Image Credit: Fabiana
November 8, 2023
My name is Bibiana Terra Dasoler, I am a biologist, with a master’s degree and I am currently a doctoral candidate in Ecology at the Federal University of Rio Grande do Sul. Since 2017, I have been part of the Road and Railway Ecology Nucleus (NERF/UFRGS), where I dedicate myself to the study of the impact of roads and railways on wildlife.
I became interested in the topic during my undergraduate career, around 2014, when I learned about NERF/UFRGS. However, it was in 2017 that I began to delve deeper into the topic, especially in regards to the impact of collisions between vehicles and wildlife on the roads. As I became more familiar with the ecology of roads (and railroads), my interest grew. During my master’s degree (2018-2020), I worked on railroads, quantifying the number of animals that die and planning strategies to mitigate those fatalities. Now, in my PhD, my interest is even more focused on mitigation planning, both in terms of reducing connectivity and reducing fatalities.
Our initiative arose driven by our curiosity and the need to answer questions such as “What factors are associated with the use of wildlife passage structures?” and “What type and design of structure is best for different species?” Although these questions seem simple, we still do not have comprehensive answers.
Although many researchers monitor crossing structures, data is often not available, hindering our understanding of how these structures can help reduce the impacts they were designed to address. We believe that only with a complete set of data can we advance our knowledge of the factors that explain variations in the use of structures by wildlife, as well as the recommendation of appropriate structures for different environmental and socioeconomic contexts.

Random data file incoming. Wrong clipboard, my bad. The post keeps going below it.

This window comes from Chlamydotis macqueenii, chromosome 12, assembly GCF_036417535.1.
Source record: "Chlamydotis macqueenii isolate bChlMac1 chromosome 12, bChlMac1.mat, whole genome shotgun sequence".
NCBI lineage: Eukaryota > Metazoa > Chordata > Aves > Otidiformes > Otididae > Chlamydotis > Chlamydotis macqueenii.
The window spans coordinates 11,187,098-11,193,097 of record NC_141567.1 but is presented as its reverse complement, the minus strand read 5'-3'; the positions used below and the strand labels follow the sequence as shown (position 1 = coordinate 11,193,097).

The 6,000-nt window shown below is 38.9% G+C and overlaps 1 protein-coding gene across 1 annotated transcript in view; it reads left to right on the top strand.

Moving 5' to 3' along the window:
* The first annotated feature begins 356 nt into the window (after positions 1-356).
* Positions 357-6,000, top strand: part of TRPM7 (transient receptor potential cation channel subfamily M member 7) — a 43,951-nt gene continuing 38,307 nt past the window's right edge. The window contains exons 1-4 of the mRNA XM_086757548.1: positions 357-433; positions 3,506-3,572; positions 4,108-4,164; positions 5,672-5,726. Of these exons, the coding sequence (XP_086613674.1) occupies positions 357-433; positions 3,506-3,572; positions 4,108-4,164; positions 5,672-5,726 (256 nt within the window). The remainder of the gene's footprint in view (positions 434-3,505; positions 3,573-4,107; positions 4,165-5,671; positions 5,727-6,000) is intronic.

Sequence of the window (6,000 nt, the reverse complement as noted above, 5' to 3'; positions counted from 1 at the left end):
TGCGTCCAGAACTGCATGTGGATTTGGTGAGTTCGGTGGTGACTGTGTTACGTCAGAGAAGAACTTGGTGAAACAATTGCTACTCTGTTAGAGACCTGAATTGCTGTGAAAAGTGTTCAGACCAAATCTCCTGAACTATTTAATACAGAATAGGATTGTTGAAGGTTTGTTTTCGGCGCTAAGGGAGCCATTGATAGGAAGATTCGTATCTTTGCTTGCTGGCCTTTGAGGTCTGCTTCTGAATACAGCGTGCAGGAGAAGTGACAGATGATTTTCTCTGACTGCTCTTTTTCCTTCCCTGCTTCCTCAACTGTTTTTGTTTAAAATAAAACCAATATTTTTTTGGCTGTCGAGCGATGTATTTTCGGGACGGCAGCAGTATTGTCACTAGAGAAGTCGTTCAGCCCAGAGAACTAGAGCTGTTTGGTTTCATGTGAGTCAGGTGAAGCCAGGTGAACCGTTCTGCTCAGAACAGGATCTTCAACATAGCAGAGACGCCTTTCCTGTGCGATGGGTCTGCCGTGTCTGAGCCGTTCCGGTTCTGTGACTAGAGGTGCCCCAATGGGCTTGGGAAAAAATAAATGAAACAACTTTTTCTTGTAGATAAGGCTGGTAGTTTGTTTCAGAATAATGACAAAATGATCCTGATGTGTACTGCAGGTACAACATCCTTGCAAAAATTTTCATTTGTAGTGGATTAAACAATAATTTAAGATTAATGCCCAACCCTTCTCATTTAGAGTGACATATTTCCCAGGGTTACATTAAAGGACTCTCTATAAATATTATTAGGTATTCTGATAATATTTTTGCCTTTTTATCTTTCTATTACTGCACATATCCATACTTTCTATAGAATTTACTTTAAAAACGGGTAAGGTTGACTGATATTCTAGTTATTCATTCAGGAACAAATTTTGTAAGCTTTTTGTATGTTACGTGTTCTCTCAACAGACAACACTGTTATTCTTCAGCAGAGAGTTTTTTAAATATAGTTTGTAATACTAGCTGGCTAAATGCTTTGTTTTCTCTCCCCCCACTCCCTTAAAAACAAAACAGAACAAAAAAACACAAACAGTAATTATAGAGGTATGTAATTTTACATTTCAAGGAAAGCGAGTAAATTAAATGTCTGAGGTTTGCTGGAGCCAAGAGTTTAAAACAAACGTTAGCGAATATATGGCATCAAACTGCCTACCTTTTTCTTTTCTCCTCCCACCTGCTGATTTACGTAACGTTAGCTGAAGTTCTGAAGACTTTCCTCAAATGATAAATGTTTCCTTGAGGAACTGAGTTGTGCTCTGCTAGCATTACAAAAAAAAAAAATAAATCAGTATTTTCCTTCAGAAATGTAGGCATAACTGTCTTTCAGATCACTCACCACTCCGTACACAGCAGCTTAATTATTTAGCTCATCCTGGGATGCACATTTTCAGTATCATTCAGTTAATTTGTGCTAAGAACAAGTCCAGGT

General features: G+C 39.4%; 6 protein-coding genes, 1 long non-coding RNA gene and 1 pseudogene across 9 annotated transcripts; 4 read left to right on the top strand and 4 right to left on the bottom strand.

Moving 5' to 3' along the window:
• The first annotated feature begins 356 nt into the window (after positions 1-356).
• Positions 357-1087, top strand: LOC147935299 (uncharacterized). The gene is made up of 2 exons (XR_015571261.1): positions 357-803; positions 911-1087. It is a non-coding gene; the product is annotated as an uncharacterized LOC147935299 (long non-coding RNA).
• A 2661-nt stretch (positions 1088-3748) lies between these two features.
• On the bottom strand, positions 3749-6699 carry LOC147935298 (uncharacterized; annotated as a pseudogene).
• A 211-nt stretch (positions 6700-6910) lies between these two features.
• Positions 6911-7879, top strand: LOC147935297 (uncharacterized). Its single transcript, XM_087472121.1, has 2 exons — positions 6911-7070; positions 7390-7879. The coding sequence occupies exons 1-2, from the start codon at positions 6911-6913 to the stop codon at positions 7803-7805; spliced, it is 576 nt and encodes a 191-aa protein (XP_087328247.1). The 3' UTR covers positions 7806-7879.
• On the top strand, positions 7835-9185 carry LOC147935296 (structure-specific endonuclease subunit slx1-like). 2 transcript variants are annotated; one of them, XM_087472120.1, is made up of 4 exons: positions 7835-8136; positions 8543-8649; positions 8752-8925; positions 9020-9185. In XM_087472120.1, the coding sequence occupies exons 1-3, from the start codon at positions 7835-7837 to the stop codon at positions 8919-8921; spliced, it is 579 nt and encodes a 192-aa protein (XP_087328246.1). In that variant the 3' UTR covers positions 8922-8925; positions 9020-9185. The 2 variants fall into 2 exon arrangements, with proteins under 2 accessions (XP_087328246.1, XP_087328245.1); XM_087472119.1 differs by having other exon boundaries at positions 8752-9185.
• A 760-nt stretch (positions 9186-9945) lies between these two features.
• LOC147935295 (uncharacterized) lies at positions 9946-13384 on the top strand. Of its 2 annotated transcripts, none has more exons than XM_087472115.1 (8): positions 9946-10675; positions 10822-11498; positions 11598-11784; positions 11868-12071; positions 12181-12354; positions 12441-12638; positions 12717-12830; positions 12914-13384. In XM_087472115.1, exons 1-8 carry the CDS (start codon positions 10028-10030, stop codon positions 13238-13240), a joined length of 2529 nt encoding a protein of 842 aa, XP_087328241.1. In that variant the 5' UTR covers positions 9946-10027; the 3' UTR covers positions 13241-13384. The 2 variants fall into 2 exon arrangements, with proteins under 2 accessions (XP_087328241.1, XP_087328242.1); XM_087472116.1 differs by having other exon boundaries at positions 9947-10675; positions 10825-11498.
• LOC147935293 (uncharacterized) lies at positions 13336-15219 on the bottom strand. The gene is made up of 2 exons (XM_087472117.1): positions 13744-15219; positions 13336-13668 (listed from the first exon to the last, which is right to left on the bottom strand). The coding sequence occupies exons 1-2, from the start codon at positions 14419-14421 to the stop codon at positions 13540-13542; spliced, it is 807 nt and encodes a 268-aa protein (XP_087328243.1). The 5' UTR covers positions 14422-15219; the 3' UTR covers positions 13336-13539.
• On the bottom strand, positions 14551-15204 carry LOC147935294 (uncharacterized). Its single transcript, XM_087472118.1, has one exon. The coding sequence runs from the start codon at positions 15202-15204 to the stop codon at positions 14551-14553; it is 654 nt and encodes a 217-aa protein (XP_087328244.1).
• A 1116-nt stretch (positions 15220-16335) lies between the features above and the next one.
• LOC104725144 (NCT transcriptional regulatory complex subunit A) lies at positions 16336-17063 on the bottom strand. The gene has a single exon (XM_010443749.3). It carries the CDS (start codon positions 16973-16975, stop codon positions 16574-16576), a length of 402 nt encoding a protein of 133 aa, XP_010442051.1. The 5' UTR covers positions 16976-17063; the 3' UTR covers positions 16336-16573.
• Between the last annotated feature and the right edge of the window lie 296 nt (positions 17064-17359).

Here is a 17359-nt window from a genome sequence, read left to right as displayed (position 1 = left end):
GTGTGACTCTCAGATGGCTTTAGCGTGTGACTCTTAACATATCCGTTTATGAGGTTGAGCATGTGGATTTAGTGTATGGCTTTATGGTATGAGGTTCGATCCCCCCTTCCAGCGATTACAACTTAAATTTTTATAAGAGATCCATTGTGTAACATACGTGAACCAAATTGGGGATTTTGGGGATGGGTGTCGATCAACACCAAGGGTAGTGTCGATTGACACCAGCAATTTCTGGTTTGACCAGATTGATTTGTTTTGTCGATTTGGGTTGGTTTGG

Our initiative began in 2021, inspired by the experience of some members of our group in the preparation of a “datapaper” with mammal capture data using camera traps in the Atlantic Forest (Brazil). All decisions were made collaboratively within the team, with the aim that questions like those mentioned above can find appropriate answers.
The truth is that everyone can benefit from this database. This is because anyone interested in answering questions that require a large set of data can benefit. For example, different actors related to the topic of crossing structures, such as researchers, analysts from environmental institutions, consultants and entrepreneurs. And that they are interested in a wide variety of questions, whether they are methodological in nature, related to the behavior of species in each type of structure, the effectiveness of the use of different passages or even questions that we do not even anticipate at this time.
Our goal is to provide as complete a database as possible, in a way that is understandable and easy to use. Additionally, we plan to submit the datapaper to the scientific journal Ecology so that interested parties can access the database and recognize the contribution and effort of all those involved.
From the publication of the data, in a first phase, the objective is to evaluate which structures are used and by which species, to understand why some structures can be used in some places, but not in others.
In the long term and more generally, the intention is to provide guidance on what these structures should look like, considering different contexts and objectives, and to create a good practice guide for the roads sector to assist in the planning of junction structures. for wildlife on roads.